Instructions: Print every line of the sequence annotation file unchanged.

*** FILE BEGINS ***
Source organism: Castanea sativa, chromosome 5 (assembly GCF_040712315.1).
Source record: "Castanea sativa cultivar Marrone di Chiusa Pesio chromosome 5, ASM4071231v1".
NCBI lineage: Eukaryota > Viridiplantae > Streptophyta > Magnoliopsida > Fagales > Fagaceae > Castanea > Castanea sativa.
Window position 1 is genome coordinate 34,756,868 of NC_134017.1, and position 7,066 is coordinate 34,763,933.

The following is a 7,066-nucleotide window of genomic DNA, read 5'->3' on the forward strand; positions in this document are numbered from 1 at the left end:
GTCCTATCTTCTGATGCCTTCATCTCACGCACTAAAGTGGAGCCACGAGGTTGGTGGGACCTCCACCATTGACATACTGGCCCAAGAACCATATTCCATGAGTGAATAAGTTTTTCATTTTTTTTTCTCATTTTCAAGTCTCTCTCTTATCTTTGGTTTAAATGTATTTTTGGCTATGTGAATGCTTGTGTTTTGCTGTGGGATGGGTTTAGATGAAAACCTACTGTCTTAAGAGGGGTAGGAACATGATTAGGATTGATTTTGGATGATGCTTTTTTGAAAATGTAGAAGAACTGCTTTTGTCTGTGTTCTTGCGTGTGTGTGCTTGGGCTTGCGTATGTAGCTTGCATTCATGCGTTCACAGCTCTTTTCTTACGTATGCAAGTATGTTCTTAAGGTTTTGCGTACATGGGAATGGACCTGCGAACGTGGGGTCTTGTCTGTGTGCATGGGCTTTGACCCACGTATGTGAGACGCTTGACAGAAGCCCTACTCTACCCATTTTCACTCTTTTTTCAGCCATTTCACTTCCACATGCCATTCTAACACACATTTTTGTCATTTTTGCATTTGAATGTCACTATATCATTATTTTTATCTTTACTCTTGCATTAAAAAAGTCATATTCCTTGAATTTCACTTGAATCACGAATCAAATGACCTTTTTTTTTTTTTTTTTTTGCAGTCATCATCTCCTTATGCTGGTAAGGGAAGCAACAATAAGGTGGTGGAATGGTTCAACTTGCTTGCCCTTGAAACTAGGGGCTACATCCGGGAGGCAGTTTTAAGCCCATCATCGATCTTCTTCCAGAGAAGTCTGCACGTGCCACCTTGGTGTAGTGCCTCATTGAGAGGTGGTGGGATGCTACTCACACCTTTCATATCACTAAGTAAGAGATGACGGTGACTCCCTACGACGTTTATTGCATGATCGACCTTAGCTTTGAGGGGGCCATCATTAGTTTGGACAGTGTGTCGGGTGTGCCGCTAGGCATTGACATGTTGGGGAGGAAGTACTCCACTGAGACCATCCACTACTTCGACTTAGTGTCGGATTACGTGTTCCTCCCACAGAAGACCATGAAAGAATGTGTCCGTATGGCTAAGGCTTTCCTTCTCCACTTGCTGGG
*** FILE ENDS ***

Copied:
Source organism: Castanea sativa, chromosome 5 (assembly GCF_040712315.1).
Source record: "Castanea sativa cultivar Marrone di Chiusa Pesio chromosome 5, ASM4071231v1".
NCBI lineage: Eukaryota > Viridiplantae > Streptophyta > Magnoliopsida > Fagales > Fagaceae > Castanea > Castanea sativa.
Window position 1 is genome coordinate 34,756,868 of NC_134017.1, and position 7,066 is coordinate 34,763,933.

The following is a 7,066-nucleotide window of genomic DNA, read 5'->3' on the forward strand; positions in this document are numbered from 1 at the left end:
GTCCTATCTTCTGATGCCTTCATCTCACGCACTAAAGTGGAGCCACGAGGTTGGTGGGACCTCCACCATTGACATACTGGCCCAAGAACCATATTCCATGAGTGAATAAGTTTTTCATTTTTTTTTCTCATTTTCAAGTCTCTCTCTTATCTTTGGTTTAAATGTATTTTTGGCTATGTGAATGCTTGTGTTTTGCTGTGGGATGGGTTTAGATGAAAACCTACTGTCTTAAGAGGGGTAGGAACATGATTAGGATTGATTTTGGATGATGCTTTTTTGAAAATGTAGAAGAACTGCTTTTGTCTGTGTTCTTGCGTGTGTGTGCTTGGGCTTGCGTATGTAGCTTGCATTCATGCGTTCACAGCTCTTTTCTTACGTATGCAAGTATGTTCTTAAGGTTTTGCGTACATGGGAATGGACCTGCGAACGTGGGGTCTTGTCTGTGTGCATGGGCTTTGACCCACGTATGTGAGACGCTTGACAGAAGCCCTACTCTACCCATTTTCACTCTTTTTTCAGCCATTTCACTTCCACATGCCATTCTAACACACATTTTTGTCATTTTTGCATTTGAATGTCACTATATCATTATTTTTATCTTTACTCTTGCATTAAAAAAGTCATATTCCTTGAATTTCACTTGAATCACGAATCAAATGACCTTTTTTTTTTTTTTTTTTTGCAGTCATCATCTCCTTATGCTGGTAAGGGAAGCAACAATAAGGTGGTGGAATGGTTCAACTTGCTTGCCCTTGAAACTAGGGGCTACATCCGGGAGGCAGTTTTAAGCCCATCATCGATCTTCTTCCAGAGAAGTCTGCACGTGCCACCTTGGTGTAGTGCCTCATTGAGAGGTGGTGGGATGCTACTCACACCTTTCATATCACTAAGTAAGAGATGACGGTGACTCCCTACGACGTTTATTGCATGATCGACCTTAGCTTTGAGGGGGCCATCATTAGTTTGGACAGTGTGTCGGGTGTGCCGCTAGGCATTGACATGTTGGGGAGGAAGTACTCCACTGAGACCATCCACTACTTCGACTTAGTGTCGGATTACGTGTTCCTCCCACAGAAGACCATGAAAGAATGTGTCCGTATGGCTAAGGCTTTCCTTCTCCACTTGCTGGG